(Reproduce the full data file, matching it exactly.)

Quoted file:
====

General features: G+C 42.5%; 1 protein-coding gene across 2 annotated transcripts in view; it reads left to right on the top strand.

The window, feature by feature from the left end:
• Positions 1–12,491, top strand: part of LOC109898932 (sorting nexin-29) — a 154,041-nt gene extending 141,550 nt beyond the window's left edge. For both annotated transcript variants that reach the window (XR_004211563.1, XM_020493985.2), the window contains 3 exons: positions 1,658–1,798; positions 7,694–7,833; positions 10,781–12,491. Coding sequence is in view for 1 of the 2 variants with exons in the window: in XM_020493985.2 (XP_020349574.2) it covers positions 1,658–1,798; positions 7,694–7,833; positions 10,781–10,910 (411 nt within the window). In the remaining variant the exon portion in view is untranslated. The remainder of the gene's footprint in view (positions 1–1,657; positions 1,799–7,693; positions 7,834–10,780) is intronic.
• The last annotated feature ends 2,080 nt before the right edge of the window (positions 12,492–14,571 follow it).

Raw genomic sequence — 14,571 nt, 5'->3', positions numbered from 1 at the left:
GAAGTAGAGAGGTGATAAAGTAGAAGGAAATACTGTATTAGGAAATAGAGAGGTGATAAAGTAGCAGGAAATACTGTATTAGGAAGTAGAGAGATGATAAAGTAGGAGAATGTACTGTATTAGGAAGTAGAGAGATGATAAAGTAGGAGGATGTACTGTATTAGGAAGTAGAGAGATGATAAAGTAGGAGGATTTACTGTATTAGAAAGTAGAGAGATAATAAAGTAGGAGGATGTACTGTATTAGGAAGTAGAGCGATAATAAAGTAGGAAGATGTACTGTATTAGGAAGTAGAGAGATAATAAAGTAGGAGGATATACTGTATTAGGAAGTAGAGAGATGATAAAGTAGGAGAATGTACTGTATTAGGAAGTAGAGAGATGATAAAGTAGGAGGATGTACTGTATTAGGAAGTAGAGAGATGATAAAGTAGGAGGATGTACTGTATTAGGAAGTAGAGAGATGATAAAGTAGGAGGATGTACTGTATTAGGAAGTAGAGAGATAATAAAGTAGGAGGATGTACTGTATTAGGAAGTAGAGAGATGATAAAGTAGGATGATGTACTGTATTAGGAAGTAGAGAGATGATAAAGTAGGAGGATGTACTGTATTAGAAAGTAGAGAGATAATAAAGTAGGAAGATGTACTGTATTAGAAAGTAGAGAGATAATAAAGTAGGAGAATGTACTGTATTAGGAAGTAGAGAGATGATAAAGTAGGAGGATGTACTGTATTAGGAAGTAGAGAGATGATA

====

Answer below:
General features: G+C 42.5%; 1 protein-coding gene across 2 annotated transcripts in view; it reads left to right on the top strand.

The window, feature by feature from the left end:
• Positions 1–12,491, top strand: part of LOC109898932 (sorting nexin-29) — a 154,041-nt gene extending 141,550 nt beyond the window's left edge. For both annotated transcript variants that reach the window (XR_004211563.1, XM_020493985.2), the window contains 3 exons: positions 1,658–1,798; positions 7,694–7,833; positions 10,781–12,491. Coding sequence is in view for 1 of the 2 variants with exons in the window: in XM_020493985.2 (XP_020349574.2) it covers positions 1,658–1,798; positions 7,694–7,833; positions 10,781–10,910 (411 nt within the window). In the remaining variant the exon portion in view is untranslated. The remainder of the gene's footprint in view (positions 1–1,657; positions 1,799–7,693; positions 7,834–10,780) is intronic.
• The last annotated feature ends 2,080 nt before the right edge of the window (positions 12,492–14,571 follow it).

Raw genomic sequence — 14,571 nt, 5'->3', positions numbered from 1 at the left:
GAAGTAGAGAGGTGATAAAGTAGAAGGAAATACTGTATTAGGAAATAGAGAGGTGATAAAGTAGCAGGAAATACTGTATTAGGAAGTAGAGAGATGATAAAGTAGGAGAATGTACTGTATTAGGAAGTAGAGAGATGATAAAGTAGGAGGATGTACTGTATTAGGAAGTAGAGAGATGATAAAGTAGGAGGATTTACTGTATTAGAAAGTAGAGAGATAATAAAGTAGGAGGATGTACTGTATTAGGAAGTAGAGCGATAATAAAGTAGGAAGATGTACTGTATTAGGAAGTAGAGAGATAATAAAGTAGGAGGATATACTGTATTAGGAAGTAGAGAGATGATAAAGTAGGAGAATGTACTGTATTAGGAAGTAGAGAGATGATAAAGTAGGAGGATGTACTGTATTAGGAAGTAGAGAGATGATAAAGTAGGAGGATGTACTGTATTAGGAAGTAGAGAGATGATAAAGTAGGAGGATGTACTGTATTAGGAAGTAGAGAGATAATAAAGTAGGAGGATGTACTGTATTAGGAAGTAGAGAGATGATAAAGTAGGATGATGTACTGTATTAGGAAGTAGAGAGATGATAAAGTAGGAGGATGTACTGTATTAGAAAGTAGAGAGATAATAAAGTAGGAAGATGTACTGTATTAGAAAGTAGAGAGATAATAAAGTAGGAGAATGTACTGTATTAGGAAGTAGAGAGATGATAAAGTAGGAGGATGTACTGTATTAGGAAGTAGAGAGATGATA